Conference will allow women to share life lessons

Following is one of the last interviews with Maya Angelou. Written by Ernie Suggs, it was published two months ago.

Maya Angelou, whose words have inspired millions, including presidents, kings and Oprah, will be in Atlanta on Saturday to inspire women.

Angelou will be the keynote speaker at the “Women 2 Women 2014 Inaugural Conference: Intergenerational Life Lessons & Legacies,” sponsored by Young Eventions Group, an Atlanta-based nonprofit mentoring organization for women.

Angelou has written more than 20 books, including “I Know Why the Caged Bird Sings,” one in a series of autobiographies; “Just Give Me a Cool Drink of Water ‘fore I Die,” which was nominated for a Pulitzer Prize; and “Letter To My Daughter.” In 1993, President Bill Clinton selected her to compose a poem for his inauguration, which ended up being her most iconic work, “On the Pulse of the Morning.”

The day-long conference will be held at the Atlanta Marriot Marquis from 7 a.m. until 4:30 p.m. According to founder Sonjia Young, the conference is “designed to bring women together across generations to share life lessons and experiences that will inspire and empower attendees to transform their lives and be a catalyst for change in the home, community and in the workplace.”

Atlanta Journal-Constitution reporter Ernie Suggs chatted with the 85-year-old Angelou about the conference and what the inspirations will be.

Why is this particular conference important to you?

It is quite important to women and to girls, but also to men and boys. The program hopes to encourage young women to believe in their own self-worth. When women don’t feel worth, they can’t insist upon it. Then men treat them the way they like. The conference hopes to develop a desire to be worthy of good treatment. And, with that, the health of the family is increased.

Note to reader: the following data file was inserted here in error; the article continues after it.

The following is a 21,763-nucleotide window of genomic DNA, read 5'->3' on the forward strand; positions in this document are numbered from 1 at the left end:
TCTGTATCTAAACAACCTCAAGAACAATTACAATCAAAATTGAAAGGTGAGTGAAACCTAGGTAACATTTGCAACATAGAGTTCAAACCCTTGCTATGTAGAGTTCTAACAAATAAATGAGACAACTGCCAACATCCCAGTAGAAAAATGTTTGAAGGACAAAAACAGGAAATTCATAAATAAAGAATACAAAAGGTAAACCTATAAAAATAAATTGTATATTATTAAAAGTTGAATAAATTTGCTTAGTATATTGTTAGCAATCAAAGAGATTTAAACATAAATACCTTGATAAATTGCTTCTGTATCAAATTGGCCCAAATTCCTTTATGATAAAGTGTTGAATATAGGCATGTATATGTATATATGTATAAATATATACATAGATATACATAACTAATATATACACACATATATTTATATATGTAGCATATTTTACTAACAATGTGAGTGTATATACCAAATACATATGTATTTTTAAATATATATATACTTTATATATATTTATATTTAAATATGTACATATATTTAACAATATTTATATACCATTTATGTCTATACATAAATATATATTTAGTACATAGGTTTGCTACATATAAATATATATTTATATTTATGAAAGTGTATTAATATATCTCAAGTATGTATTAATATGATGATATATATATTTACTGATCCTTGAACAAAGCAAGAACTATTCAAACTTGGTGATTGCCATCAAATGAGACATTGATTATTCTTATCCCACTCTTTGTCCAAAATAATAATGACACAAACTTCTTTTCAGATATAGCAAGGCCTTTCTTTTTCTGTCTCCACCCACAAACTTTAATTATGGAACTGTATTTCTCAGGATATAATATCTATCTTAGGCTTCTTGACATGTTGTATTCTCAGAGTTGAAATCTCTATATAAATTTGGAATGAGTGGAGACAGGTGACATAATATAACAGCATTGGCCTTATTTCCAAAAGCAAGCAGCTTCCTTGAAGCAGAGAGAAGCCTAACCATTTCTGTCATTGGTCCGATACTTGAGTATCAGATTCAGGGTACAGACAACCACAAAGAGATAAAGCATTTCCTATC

If there is a thinking that women are not feeling worthy of anything, when did that shift happen?

The shift is going on now, but it didn’t just start. There was a time when women could not vote or own property – black, white and all persuasions. We have come a long way. We now have women heading important Ivy League colleges. We are thinking about Hillary Clinton in 2016. But that doesn’t mean we have come all the way. It shows that we need to grow in a sense of self-worth and a fair place.

What is it about your writings and words that continue to inspire and motivate people?

I have lived long enough that I should know something. In a few months I will be celebrating my 86th year on this earth. As soon as you know something, you should give it away. I used to think of myself as a writer who could teach. But really, I am a teacher who can write. As soon as you know something and you have tried it, tell it to someone. Also, never fall in love with a position. Have enough courage to change.

Is courage important to you?

Courage is the most important of all of the virtues. Without courage, you can’t practice the others consistently.

You are a teacher, but are you still learning things about life and yourself?

I learned things this week that I didn’t know last week. This is one of the reasons one stays alive and interesting – they continue to learn. It was said that only the educated are free. That doesn’t mean what you know today. But what you are going to believe tomorrow.

Support real journalism. Support local journalism. Subscribe to The Atlanta Journal-Constitution today. See offers.

Your subscription to the Atlanta Journal-Constitution funds in-depth reporting and investigations that keep you informed. Thank you for supporting real journalism.

X